At last month’s conference of the American Educational Research Association, I attended a joint business meeting of two special interest groups—Professional Development School Research and Supervision and Instructional Leadership—focused on the role of supervision of instruction in professional development schools (PDSs) from preservice to retirement. Panelists included AACTE’s Linda McKee, senior director of performance measurement and assessment policy; Daisy Arredondo-Rucinski, University of Alabama; and Bernard Badiali, Pennsylvania State University.
George Mason University – AACTE intern
Apples to Oranges: Comparing Student Performance Across Countries With Varied Socioeconomic Conditions
In the three decades since A Nation at Risk was released, the state of America’s education system relative to other countries’ has been a matter of heated debate. Along the way, public opinion has placed the onus for our schools’ perceived failure on teachers and their preparation, and education policy has echoed this assumption through an array of accountability measures for teachers and preparation programs.
One driver of the continued misconception about U.S. teacher quality is the highly publicized results of international large-scale education assessments (ILSAs) that suggest America’s students are performing far below other nations. At January’s press briefing for the report The Iceberg Effect, lead researcher and report author James Harvey explained that ILSAs have been misused and that the science behind them is highly questionable, akin to comparing apples to oranges.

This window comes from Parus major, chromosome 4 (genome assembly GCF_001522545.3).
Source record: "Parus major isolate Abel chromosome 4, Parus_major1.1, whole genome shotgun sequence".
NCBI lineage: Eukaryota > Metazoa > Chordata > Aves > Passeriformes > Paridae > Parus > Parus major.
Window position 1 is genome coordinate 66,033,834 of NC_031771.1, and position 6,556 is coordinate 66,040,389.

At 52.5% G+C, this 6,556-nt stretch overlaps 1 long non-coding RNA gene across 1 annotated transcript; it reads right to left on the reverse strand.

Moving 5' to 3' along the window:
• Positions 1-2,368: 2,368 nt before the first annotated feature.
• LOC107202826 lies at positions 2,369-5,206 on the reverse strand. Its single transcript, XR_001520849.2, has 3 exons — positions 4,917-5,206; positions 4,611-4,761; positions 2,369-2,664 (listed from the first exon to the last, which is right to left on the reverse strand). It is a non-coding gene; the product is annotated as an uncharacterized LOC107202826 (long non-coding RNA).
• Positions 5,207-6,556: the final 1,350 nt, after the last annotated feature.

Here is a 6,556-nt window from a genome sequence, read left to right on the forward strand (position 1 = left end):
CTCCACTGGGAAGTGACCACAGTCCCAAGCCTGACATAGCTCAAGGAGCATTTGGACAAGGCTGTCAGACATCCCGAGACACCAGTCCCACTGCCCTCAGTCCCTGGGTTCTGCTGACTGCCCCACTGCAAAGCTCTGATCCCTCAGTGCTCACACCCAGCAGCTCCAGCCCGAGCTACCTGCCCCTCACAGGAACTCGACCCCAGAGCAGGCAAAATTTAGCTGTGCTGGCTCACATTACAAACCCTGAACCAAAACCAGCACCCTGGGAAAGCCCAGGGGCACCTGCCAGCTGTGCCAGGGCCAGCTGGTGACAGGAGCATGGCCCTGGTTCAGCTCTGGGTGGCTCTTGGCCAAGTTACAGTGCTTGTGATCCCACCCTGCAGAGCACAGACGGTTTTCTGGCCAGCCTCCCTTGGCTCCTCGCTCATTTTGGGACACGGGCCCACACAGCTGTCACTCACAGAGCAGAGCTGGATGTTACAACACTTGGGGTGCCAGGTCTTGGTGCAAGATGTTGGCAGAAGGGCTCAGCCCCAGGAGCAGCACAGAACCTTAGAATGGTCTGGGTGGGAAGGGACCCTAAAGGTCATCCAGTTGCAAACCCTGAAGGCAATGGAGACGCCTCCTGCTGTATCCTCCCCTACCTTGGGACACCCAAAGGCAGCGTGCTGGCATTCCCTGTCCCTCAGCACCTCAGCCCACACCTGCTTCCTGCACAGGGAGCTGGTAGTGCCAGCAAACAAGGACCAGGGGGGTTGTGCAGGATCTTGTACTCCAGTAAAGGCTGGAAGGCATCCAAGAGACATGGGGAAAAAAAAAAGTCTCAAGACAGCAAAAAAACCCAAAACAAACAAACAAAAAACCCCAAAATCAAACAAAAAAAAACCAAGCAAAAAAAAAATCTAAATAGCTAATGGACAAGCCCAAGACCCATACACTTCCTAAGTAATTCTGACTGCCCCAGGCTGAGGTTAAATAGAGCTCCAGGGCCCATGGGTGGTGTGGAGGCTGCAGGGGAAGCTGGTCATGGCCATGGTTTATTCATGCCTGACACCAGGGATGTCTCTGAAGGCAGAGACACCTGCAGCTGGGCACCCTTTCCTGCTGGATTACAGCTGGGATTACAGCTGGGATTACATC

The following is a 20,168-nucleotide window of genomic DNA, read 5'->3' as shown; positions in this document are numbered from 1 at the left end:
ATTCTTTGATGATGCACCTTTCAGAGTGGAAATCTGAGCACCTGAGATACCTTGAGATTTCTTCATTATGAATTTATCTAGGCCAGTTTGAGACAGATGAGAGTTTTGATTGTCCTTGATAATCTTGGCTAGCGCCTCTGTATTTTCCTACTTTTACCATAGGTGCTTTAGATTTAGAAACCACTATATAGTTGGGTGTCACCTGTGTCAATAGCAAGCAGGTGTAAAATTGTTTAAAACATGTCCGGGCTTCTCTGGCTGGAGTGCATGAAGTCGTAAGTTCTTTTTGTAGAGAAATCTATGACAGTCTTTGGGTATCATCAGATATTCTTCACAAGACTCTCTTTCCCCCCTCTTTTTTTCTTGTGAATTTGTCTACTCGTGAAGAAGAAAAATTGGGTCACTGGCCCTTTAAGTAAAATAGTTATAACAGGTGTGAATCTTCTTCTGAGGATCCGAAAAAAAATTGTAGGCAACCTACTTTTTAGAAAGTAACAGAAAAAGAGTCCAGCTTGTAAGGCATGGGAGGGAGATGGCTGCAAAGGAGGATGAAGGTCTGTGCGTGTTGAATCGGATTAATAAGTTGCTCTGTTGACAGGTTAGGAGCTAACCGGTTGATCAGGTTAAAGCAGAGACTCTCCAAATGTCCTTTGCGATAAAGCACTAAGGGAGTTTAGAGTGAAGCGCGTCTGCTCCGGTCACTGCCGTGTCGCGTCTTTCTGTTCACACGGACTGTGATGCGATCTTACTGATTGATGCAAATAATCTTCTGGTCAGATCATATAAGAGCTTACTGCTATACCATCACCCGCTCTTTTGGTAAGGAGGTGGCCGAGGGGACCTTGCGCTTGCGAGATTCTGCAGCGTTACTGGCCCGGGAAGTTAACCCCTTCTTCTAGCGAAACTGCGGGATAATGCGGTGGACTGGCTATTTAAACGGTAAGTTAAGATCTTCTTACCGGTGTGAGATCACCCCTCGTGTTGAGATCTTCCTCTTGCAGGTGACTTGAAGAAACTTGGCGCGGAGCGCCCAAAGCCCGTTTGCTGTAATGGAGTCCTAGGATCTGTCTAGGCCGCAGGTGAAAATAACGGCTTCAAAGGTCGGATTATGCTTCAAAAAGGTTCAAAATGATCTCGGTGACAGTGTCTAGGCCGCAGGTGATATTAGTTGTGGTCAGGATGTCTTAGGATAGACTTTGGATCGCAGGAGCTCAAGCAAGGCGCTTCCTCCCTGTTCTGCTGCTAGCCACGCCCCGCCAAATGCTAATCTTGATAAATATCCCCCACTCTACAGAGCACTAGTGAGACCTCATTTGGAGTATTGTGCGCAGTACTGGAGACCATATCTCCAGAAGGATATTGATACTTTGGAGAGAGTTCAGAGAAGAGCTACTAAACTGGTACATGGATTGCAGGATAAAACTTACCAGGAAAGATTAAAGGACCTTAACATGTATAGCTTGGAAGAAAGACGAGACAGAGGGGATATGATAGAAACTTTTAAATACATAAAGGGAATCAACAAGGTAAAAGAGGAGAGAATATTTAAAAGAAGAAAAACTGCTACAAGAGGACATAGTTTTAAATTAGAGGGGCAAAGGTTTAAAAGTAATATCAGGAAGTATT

Throughout the AACTE Annual Meeting sessions in Atlanta, I was reminded of the lesson from Malcolm Gladwell’s book Outliers that it takes 10,000 hours of practice to become an expert. The imperative of ample, authentic practice as a foundation for professional mastery resonated across several conference presentations.
Upon arriving at AACTE last month to begin our semester-long internship, we were whisked off to the National Press Club for a press briefing on The Iceberg Effect, based on the new studySchool Performance in Context: Indicators of School Inputs and Outputs in Nine Similar Nations. For three doctoral students who are dedicated to promoting social justice in and out of the classroom, this could not have been a more fitting introduction to our work at AACTE.
The report, released by the National Superintendents Roundtable and the Horace Mann Foundation, casts new light on U.S. students’ performance on international assessments, controlling for social and economic factors that have not been previously studied alongside student achievement on this scale. The results highlight the relatively strong academic achievement of America’s students in spite of our nation’s poor performance in providing supports to help offset the widespread social and economic effects of poverty.